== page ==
My Mom (82) is so angry, bitter and negative about everything. Is this normal? - AgingCare.com

My Mom (82) is so angry, bitter and negative about everything. Is this normal?

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My daughter and I live with her. She's mean and puts my daughter down all the time. Always repeats things over and over. She's having difficulty hearing all of what's said and also heats totally different things. Gets angry with us and says we call her old and deaf. Says she's going to leave all the time and makes my daughter feel like she doesn't love her. When my daughter does chores, she states she does nothing. It's very aggravating to go through this. I'm trying to be a Mom and when I speak to my daughter, she always chimes in with her negative thoughts. None of my brothers see this behavior. She only does it around us. She also puts everyone down behind their back. It's uncomfortable having to live like this. I'm very positive and she brings me down. She sucks all my Good energy out of me.I refuse to become my mother...Please help!

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I found this 3 year old post because I was searching for a little, or any help with a similar situation with my mom. I doubt the original poster came back to read the most recent answers and that's too bad because there were a couple of things said that seem helpful.

I'm constantly struggling with my 78 y.o. mom. She's negative by nurture and from just generally growing up in a place and time in that where kids had to grow up quick and work at very early ages. She's fairly astute despite having a third grade education and that astuteness combined with the toughness required of her to adopt, I've felt for the longest time have made her bitter of having an unfulfilled life. She got married to my dad at 23 and stayed married until his death last year. They were together 54 years and she consistently nagged and had no patience with my dad for about the last 15 years of his life. He could be a jerk at times but not often and was mostly easy going. One of her weapons was and still is giving the silent treatment/cold shoulder. She would do that to my dad all the time yet he always ignored that and would talk to her nonchalantly even though she wouldn't answer him. I felt bad for him and often would answer him if she wouldn't. I admit though, her negativity really rubbed off on me even though I try to control it. It can't be helped to turn out as you were raised. I'm very similar to her, yet very different also. We regularly lose our temper with each other. She currently has not spoken to me for a couple of days because of our last tiff which was based on me snapping at her because of the amount of times I have to repeat myself. She has lost some hearing over the years, and that's a touchy subject with us as she hates any reminder I bring up regarding the affects of aging. She really needs some sort of hearing aid. But on the other hand, for a very long time now, she doesn't concentrate at all sometimes on what I say and instead gets distracted by things she deems more important to her, like a news story on TV or the weather report, etc.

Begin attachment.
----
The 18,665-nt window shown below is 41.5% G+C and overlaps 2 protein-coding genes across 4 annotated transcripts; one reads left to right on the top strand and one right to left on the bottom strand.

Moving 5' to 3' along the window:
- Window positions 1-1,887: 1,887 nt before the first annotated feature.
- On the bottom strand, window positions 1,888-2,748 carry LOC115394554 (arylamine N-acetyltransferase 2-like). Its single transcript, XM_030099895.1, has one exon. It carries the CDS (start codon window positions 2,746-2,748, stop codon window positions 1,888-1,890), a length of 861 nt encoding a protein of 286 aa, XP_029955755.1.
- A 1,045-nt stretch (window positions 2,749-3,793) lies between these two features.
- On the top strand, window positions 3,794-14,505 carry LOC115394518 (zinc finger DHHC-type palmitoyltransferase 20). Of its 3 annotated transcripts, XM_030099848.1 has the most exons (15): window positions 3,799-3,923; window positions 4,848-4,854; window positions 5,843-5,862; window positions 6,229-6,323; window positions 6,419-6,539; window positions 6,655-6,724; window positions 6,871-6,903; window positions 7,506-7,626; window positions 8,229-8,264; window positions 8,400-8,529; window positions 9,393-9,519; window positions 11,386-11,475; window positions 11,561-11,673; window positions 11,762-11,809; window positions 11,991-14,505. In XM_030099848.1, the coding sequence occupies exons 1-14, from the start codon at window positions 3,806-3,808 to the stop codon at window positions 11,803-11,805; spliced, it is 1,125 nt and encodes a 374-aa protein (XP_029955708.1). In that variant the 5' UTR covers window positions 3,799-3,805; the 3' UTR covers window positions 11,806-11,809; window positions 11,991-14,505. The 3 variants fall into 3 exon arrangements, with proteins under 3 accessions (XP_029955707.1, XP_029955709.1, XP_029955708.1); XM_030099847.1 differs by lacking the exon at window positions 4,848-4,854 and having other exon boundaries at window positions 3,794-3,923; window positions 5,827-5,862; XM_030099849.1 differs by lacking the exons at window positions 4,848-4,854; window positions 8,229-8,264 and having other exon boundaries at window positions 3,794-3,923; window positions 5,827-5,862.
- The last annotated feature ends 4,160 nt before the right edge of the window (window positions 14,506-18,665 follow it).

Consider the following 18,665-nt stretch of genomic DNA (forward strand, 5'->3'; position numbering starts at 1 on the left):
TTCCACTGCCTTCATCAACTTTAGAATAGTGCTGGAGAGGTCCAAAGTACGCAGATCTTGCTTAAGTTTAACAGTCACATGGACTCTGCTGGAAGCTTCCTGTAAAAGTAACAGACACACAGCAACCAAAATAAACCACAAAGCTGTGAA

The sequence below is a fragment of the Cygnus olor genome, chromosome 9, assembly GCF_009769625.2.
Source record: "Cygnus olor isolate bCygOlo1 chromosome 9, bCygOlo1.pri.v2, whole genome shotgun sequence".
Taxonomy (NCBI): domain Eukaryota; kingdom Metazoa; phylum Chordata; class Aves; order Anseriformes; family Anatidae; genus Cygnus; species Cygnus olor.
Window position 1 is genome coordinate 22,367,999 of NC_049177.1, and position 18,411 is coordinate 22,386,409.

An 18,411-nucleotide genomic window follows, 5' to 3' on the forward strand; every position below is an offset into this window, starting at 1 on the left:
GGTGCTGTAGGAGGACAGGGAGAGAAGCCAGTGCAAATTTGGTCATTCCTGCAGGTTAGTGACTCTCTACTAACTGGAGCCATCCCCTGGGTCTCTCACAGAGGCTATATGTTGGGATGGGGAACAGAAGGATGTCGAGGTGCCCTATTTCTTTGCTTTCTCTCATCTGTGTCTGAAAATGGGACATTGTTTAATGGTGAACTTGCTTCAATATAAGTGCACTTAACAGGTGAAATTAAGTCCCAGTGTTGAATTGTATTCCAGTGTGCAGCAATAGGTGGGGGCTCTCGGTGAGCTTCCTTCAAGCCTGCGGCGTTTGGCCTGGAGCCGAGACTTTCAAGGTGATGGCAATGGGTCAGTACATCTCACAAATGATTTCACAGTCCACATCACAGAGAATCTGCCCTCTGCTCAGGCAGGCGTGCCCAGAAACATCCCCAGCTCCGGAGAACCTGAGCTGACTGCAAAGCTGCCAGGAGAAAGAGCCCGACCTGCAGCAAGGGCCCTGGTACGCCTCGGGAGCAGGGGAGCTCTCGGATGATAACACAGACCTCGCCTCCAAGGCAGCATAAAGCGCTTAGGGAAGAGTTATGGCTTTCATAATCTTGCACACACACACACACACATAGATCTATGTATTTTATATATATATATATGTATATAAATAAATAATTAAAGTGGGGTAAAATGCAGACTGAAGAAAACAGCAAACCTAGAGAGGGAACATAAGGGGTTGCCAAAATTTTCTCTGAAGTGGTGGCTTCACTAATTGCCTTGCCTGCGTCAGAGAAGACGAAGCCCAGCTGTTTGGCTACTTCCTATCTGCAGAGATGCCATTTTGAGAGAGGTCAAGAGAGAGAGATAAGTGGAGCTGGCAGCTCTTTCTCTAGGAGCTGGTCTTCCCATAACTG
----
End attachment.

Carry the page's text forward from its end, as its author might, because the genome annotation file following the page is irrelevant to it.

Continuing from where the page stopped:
Her constant inattentiveness winds up really getting to me and then I finally snap at her. I'm fairly patient but after repeating myself about the same subject for 2, 3 or 4 days in a row, it gets to me. Especially when I see that she comprehends things that matter to her fairly quickly. It makes me feel unimportant and I've told her that. She's not the type to apologize. If my snapping at her doesn't lead to her getting angry at me, I'm usually shocked.

I don't like snapping at her, I don't like being negative like her. I try to talk to her about being kinder to each other and others but being negative seems to be too engraved in her. At her age, I hold no hope that things will get better. She's holds a grudge like no other and if I don't insist on getting her to talk to me, she will never talk to me. In the past, our record is about a month of not speaking and she has siblings that some of which, she had not spoken to in almost 30 years. That's my mom.